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Show Report

Show Report: Y/Project S/S 18 Menswear

by Lou Stoppard on 21 June 2017

Lou Stoppard reports on the Y/Project S/S 18 menswear show.

Lou Stoppard reports on the Y/Project S/S 18 menswear show.

The soundtrack at today's Y/Project show opened with Drake's Hotline Bling, but a strange warped version that sounded almost like it was being performed by a steel band. Remixing and reworking classic hits is what Glenn Martens, the Belgian designer behind the label, does best. Here, he’d run through a check list of basically every garment you could own - shirts, fleeces, jeans, suits - and fucked them up in some way. Extra pockets or sleeves were added, or additional waistbands and extra long collars. Things were oversized, or cut deliberately wrong. He’s made a name for himself as the purveyor of extra long sleeves and legs, but today he expanded his offer to include oddness across a truly enormous range of garments.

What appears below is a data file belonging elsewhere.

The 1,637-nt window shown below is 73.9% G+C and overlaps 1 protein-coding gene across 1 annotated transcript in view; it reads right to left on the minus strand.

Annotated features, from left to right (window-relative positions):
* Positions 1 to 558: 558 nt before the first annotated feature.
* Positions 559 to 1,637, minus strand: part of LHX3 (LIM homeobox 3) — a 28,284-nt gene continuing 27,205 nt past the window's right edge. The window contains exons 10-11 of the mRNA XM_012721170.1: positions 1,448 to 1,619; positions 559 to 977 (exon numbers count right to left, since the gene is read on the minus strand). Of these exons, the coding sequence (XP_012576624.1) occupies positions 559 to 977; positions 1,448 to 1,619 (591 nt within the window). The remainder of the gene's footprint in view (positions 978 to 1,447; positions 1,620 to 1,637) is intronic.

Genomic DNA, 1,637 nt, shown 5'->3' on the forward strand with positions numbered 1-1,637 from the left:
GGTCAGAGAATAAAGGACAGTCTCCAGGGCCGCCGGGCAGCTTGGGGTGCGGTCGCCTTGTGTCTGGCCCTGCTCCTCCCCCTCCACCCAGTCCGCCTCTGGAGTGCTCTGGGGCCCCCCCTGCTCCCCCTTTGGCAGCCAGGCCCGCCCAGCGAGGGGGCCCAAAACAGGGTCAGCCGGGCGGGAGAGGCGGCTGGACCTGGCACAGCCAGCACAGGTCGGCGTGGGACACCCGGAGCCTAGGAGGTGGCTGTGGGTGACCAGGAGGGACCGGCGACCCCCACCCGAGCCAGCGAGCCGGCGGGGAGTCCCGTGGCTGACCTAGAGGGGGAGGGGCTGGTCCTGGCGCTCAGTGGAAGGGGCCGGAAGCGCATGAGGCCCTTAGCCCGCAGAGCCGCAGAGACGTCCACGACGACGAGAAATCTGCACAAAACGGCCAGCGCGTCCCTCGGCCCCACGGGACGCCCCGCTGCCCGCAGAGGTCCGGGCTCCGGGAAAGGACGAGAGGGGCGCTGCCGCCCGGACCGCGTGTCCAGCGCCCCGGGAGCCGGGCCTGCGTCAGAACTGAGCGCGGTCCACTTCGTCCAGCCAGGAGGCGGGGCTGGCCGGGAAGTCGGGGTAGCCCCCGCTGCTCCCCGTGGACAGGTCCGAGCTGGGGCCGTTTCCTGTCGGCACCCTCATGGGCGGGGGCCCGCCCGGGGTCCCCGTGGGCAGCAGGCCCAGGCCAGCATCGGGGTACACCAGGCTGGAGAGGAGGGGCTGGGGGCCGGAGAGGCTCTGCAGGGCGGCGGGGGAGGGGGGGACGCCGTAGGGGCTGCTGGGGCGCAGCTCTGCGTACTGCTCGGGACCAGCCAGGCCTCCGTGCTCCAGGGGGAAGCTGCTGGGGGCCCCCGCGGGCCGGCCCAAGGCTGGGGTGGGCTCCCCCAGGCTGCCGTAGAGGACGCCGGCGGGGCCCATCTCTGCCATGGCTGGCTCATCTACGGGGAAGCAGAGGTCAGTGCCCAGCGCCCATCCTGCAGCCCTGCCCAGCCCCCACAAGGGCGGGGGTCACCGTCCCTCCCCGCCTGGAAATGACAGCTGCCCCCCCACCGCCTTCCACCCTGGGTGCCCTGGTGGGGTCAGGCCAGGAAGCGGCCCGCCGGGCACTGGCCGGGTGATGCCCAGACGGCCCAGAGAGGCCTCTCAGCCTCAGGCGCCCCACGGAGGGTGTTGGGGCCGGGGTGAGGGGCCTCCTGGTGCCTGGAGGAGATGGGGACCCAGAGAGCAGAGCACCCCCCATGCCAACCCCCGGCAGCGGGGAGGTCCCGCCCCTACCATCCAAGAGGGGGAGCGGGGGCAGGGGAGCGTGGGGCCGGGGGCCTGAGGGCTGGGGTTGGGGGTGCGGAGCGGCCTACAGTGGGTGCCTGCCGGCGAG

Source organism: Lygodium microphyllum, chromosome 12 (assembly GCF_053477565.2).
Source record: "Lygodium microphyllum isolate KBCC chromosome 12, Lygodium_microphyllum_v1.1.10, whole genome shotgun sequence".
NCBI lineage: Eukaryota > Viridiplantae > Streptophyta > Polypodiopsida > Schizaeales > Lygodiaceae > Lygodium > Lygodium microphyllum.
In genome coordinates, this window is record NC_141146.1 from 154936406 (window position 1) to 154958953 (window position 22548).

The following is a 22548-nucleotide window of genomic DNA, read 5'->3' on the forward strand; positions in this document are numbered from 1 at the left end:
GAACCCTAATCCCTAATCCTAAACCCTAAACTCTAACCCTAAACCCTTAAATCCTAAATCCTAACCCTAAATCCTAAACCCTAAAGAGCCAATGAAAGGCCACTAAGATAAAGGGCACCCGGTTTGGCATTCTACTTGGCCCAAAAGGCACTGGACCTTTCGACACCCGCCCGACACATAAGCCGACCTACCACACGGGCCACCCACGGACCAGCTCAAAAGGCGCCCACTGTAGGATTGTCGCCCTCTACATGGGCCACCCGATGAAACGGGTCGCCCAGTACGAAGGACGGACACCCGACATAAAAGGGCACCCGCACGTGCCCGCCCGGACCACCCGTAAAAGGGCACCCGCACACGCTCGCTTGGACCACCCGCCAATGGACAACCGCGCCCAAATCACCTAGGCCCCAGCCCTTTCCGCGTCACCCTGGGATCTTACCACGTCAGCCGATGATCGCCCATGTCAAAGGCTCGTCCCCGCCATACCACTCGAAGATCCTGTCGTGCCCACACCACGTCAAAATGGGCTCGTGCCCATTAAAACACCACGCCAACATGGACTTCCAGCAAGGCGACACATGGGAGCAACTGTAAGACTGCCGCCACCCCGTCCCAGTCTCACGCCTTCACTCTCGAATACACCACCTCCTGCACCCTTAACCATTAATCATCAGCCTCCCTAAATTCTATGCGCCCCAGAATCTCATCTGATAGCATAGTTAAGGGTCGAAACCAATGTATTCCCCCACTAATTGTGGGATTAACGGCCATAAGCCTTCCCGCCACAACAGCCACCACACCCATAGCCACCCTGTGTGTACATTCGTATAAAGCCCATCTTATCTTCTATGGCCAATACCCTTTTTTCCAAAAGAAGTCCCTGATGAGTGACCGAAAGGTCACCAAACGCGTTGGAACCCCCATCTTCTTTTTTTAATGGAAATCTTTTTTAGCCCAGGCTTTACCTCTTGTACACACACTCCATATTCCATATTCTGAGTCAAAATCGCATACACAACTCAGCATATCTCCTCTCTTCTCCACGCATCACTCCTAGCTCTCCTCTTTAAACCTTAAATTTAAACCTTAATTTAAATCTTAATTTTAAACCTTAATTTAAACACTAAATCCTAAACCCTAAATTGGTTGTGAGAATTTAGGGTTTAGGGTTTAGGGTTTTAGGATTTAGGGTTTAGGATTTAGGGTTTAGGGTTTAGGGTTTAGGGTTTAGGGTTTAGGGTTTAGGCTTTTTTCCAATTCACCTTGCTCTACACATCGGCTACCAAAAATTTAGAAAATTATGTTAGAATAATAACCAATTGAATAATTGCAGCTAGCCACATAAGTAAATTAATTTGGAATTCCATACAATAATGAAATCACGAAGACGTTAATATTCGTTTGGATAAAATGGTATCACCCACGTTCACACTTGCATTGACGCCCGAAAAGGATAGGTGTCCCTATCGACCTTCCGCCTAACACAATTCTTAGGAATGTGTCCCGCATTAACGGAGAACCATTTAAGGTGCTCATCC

Y/Project’s success is a part of the broader fad for warped ordinariness that dominates fashion right now - part of the fetishisation of the mundane and the routine. The show took place just hours after Balenciaga offered a droll take on middle class dads, hanging out in the park in their simple day-to-day garb. The questions these collections pose relate to preciousness and expectations - is it context and customisation that makes something special or worthwhile? Does that act of appropriation add value? 

Halfway through the show, a shrill phone dial tone came on the soundtrack. Maybe it was someone calling from Vetements to say they want their look back. But then Vetements’ whole shtick is a tribute to Margiela, the original master of subverting the expected. More debt is owed by them to Martine Rose, who now consults for Balenciaga. Y/Project also owe a great deal to the aforementioned pioneers. They should also give Vivienne Westwood a shoutout, for dreaming up the double waist band trousers they showed today. But again, context is everything. I doubt Martens would pretend his skill is innovation or invention - his art is taking and twisting. This spot and grab game is what all the most hyped designers right now play - and he plays it with the work of others as well as with the classics of the male wardrobe. In terms of tapping into the zeitgeist, this collection was a storming success.

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